|Citing Patent||Filing date||Publication date||Applicant||Title|
|US6312215||Feb 15, 2000||Nov 6, 2001||United Technologies Corporation||Turbine engine windmilling brake|
|US7225607||Aug 27, 2004||Jun 5, 2007||Pratt & Whitney Canada Corp.||Gas turbine braking apparatus and method|
|US7322180||Dec 29, 2004||Jan 29, 2008||Snecma Moteurs||Turbo-jet engine with fan integral with a drive shaft supported by first and second bearings|
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|US20090126336 *||May 23, 2008||May 21, 2009||Snecma||System providing braking in a gas turbine engine in the event of the turbine shaft breaking|
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|CN101649758B *||Aug 14, 2008||May 13, 2015||斯奈克玛||Energy consumption system used in the fracturing of turbine shaft of gas turbine engine|
|EP1564352A2 *||Jan 28, 2005||Aug 17, 2005||Snecma Moteurs||Two bearings supported fan shaft in a turbofan engine|
|EP2080869A2 *||Nov 4, 2008||Jul 22, 2009||Rolls-Royce plc||Turbomachinery rotor disc|
|WO2006021078A1 *||Aug 18, 2005||Mar 2, 2006||Pratt & Whitney Canada||Gas turbine braking apparatus and method|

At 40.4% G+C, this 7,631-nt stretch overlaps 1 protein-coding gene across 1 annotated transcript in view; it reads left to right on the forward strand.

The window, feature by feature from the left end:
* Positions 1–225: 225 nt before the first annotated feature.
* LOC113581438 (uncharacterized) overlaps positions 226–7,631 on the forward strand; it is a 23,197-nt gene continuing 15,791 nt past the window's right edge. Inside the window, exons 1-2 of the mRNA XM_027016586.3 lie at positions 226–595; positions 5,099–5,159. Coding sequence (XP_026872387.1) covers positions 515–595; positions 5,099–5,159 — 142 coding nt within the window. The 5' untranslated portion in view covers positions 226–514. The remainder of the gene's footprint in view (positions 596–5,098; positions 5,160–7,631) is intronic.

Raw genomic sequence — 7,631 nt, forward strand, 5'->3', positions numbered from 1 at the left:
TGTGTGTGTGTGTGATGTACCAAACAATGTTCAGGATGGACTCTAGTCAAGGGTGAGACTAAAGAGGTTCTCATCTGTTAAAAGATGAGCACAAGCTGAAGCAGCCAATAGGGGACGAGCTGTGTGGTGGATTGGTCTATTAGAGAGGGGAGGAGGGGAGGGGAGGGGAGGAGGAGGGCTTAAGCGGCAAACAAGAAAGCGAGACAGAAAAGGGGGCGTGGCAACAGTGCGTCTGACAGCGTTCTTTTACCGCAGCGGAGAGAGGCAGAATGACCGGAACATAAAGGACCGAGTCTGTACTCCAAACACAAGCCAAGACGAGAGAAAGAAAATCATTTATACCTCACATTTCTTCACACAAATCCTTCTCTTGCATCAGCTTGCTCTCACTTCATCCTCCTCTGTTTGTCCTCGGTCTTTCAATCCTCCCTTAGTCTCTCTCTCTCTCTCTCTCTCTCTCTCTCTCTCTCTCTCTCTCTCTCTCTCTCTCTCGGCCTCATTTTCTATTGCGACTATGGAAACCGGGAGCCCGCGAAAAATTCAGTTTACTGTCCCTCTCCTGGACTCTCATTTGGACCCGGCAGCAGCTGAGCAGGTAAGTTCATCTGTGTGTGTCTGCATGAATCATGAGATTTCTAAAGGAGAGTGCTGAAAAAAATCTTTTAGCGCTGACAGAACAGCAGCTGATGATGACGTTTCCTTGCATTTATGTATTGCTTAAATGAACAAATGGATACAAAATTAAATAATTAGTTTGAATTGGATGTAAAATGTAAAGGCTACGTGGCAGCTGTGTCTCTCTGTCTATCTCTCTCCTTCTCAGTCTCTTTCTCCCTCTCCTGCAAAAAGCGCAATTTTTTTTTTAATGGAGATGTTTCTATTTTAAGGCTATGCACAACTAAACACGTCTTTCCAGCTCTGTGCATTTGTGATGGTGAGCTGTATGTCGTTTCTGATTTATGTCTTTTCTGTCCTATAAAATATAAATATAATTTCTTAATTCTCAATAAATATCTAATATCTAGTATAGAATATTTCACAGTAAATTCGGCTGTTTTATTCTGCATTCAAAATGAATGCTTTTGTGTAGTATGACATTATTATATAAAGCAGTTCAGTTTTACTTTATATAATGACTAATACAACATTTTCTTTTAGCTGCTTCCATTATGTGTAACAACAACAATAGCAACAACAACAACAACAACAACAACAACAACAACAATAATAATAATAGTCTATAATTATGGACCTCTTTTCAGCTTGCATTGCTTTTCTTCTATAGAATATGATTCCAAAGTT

|U.S. Classification||60/39.091, 415/9, 415/123|
|International Classification||F01D21/04, F01D21/00|
|Cooperative Classification||F05D2220/327, F01D21/045, F01D21/006|
|European Classification||F01D21/00C, F01D21/04B|
|May 1, 1991||AS||Assignment|
Owner name: SOCIETE NATIONALE D ETUDE DE CONSTRUCTION DE MOTEU
Free format text: ASSIGNMENT OF ASSIGNORS INTEREST.;ASSIGNORS:BERNEUIL, YVES R. J.;DELRIEU, GILLES L. E.;REEL/FRAME:005681/0576
Effective date: 19891130
|Mar 23, 1993||CC||Certificate of correction|
|Dec 9, 1994||FPAY||Fee payment|
Year of fee payment: 4
|Dec 9, 1998||FPAY||Fee payment|
Year of fee payment: 8
|Dec 3, 2002||FPAY||Fee payment|
Year of fee payment: 12